Artificial intelligence | The human intelligence behind AI

Artificial intelligence is a dynamic and effervescent field of research. What does the typical daily life look like for those who operate at the frontier of knowledge? The Press discussed it with a researcher who has both hands in it… but above all his brain.


Christian Gagné combines the titles. A researcher in machine learning and deep learning, he is a professor at the Faculty of Science and Engineering at Laval University. He is also director of the Intelligence and Data Institute, in addition to holding a Canada-CIFAR Chair in Artificial Intelligence.

His statistics as a researcher testify to a spirit that is running at full speed: since 2001, he has published more than 150 scientific articles. He currently publishes at the rate of 10 or 15 articles per year. Of this number, between five and eight are more complex, more developed articles, while the other papers are more of a preliminary nature and aim, for example, to test ideas.

Like many other researchers, he also recognizes that time management is one of the biggest challenges in the profession.

With the variety of tasks to be performed, as well as the workload, time is sometimes lacking. Keeping up with the times involves a certain level of stress.

Christian Gagné, Full Professor at the Faculty of Science and Engineering at Laval University

In a typical week, he devotes an average of one day to teaching, one day to administrative tasks and three days to research.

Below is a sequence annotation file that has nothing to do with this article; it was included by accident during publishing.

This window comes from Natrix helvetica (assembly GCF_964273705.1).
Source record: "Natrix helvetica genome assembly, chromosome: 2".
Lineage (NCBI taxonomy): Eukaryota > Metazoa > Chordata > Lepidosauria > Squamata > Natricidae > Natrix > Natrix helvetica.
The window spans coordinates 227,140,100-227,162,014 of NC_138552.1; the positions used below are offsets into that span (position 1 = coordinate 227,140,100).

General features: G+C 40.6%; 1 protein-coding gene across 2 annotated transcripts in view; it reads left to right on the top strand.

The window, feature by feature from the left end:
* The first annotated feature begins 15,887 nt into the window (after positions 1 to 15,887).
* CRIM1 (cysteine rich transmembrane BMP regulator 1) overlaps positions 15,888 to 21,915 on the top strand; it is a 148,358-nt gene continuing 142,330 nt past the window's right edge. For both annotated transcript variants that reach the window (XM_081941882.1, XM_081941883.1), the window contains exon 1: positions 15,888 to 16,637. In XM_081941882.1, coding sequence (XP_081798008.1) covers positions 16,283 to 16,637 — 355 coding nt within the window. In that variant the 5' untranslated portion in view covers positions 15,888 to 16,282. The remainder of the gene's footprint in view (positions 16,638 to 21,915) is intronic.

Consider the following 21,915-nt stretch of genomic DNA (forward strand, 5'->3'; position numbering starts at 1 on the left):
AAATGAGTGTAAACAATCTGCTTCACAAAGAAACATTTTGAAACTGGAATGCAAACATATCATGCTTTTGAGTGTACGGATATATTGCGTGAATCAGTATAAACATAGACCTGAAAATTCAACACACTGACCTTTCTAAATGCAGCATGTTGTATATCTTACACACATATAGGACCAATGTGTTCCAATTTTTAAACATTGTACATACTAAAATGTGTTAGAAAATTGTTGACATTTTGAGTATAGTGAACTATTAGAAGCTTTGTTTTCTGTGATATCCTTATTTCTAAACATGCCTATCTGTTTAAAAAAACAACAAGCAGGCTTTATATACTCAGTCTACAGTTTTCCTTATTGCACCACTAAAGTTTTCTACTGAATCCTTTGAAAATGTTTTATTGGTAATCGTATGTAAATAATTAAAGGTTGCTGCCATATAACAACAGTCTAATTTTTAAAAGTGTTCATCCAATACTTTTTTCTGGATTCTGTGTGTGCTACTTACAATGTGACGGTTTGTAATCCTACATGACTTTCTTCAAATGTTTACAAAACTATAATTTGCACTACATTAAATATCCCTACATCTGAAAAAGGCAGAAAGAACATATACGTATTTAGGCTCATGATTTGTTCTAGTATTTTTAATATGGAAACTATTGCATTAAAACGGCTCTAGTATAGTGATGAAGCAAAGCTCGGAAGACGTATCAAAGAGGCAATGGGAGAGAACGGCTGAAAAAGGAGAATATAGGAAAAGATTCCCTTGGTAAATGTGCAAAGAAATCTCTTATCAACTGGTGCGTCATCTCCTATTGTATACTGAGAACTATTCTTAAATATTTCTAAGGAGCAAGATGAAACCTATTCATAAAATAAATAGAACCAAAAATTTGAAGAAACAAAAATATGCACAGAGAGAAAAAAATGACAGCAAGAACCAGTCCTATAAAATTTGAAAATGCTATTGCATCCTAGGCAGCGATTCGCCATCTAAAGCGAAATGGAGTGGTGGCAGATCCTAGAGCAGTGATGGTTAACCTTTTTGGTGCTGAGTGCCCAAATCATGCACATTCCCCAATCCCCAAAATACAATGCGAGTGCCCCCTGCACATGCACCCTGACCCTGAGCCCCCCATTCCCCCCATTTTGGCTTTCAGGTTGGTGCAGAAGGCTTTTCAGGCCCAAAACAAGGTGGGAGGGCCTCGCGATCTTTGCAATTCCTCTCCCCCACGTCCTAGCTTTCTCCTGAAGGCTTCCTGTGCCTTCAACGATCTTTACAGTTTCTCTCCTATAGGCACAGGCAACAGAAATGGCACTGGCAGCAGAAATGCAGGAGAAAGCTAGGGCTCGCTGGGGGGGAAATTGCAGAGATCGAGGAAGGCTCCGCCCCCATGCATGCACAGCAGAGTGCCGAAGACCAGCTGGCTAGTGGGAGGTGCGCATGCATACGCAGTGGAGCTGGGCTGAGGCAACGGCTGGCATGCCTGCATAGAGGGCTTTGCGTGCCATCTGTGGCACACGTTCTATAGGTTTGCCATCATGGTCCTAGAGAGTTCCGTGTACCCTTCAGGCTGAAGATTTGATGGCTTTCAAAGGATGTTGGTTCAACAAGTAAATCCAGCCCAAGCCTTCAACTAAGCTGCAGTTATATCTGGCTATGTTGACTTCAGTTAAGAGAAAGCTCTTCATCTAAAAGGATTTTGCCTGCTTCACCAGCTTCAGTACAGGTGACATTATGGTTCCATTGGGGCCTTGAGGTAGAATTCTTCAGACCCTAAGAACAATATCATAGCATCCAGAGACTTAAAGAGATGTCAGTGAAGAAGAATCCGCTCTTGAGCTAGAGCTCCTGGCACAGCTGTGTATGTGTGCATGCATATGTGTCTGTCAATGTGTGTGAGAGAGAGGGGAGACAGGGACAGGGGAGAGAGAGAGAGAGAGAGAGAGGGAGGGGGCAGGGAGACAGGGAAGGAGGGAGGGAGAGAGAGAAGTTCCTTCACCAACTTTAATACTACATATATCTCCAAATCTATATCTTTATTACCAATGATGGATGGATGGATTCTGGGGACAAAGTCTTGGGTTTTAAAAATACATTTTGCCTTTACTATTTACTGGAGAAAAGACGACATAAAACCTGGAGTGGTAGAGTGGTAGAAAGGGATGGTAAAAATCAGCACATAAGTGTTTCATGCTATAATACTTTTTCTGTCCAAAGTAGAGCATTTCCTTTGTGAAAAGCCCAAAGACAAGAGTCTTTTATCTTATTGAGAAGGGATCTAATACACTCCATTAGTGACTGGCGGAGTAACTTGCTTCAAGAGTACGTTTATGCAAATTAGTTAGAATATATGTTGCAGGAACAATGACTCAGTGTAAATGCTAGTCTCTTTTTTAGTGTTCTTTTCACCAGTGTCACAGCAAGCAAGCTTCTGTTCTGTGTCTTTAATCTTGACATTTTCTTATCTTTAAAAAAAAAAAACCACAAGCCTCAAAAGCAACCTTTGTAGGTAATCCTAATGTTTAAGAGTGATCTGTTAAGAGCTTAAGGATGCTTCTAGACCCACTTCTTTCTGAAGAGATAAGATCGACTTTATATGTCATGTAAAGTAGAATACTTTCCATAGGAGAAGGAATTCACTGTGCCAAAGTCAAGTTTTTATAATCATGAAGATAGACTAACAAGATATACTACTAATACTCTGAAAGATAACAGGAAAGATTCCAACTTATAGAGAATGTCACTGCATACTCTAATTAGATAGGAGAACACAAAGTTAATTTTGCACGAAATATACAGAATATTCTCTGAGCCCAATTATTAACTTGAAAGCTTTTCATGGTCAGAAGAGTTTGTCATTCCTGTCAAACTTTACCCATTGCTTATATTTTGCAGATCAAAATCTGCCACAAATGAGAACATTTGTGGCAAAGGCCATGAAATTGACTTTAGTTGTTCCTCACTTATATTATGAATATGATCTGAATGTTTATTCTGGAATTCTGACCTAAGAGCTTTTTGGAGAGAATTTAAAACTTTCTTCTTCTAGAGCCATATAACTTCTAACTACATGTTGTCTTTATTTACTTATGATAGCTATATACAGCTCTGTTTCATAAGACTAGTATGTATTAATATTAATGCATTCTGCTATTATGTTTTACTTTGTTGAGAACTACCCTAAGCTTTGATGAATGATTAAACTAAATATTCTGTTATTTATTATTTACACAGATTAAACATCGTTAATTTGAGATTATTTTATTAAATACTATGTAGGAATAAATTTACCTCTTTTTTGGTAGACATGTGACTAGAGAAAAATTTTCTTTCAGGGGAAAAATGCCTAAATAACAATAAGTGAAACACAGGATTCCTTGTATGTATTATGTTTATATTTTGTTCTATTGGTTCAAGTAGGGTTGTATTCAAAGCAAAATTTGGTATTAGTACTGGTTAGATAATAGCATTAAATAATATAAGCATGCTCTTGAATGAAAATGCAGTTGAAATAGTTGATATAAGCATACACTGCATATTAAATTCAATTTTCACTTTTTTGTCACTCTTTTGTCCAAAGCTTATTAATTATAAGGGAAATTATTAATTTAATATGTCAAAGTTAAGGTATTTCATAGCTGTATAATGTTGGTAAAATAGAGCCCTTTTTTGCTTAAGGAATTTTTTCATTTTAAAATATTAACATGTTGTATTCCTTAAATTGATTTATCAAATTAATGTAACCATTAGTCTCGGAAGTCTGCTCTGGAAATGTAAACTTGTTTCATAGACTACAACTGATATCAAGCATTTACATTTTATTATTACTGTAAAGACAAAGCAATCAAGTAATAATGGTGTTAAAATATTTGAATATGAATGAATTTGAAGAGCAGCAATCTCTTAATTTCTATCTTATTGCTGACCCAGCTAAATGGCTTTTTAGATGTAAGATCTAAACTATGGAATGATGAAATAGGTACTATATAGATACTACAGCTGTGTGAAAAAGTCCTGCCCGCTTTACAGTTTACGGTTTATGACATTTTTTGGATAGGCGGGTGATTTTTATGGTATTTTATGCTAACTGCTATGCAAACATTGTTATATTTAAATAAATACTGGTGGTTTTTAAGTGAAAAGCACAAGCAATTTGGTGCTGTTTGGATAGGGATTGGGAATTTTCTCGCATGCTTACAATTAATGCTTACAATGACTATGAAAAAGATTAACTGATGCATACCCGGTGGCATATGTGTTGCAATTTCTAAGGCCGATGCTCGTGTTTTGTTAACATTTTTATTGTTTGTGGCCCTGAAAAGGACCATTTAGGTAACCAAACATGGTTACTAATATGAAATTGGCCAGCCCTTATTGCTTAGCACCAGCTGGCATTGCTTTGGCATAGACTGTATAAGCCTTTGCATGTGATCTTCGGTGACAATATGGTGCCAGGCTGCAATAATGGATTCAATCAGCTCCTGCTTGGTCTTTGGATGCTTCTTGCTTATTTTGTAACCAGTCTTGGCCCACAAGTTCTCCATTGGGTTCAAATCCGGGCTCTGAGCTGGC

A vocation

If he estimates that he works about fifty hours a week, Christian Gagné recognizes that this accounting does not necessarily tell the whole story.

“Research is more of a vocation than a profession. We are therefore completely immersed in our subject, which takes up a lot of space in our minds, and we do not count our hours. Beyond formal hours, at the office, my brain is always working a little. Even in the shower! »

Moreover, it is often in free time that the creative aspect of work, the gestation of new ideas, tends to bud.

“Overall, I must say that I regret not having enough time for my taste for the deep thought [réflexion approfondie]. Through emails, follow-ups, requests for funds and solicitations, it is sometimes difficult to make enough time to think more deeply. »

An intense domain

Artificial intelligence is a rapidly growing field that has changed a lot over the past decade, explains Christian Gagné.

While it used to be a field similar to other fields in computer science or engineering, today the competition is much fiercer due to the influx of funding and increased industry interest.

“For a decade, the intensity has gone up a notch, or even three or four notches, says Christian Gagné. It’s competitive, and if we don’t move fast enough, others will develop our ideas. It’s hard to stand out in a field where several researchers are exploring the same themes. »

Similarly, staying on top of new research takes constant effort.

“In AI, things move quickly and you have to read what comes out to stay abreast of recent advances,” says Christian Gagné. The field is almost overheated, so it’s intense. We’re not bored. »

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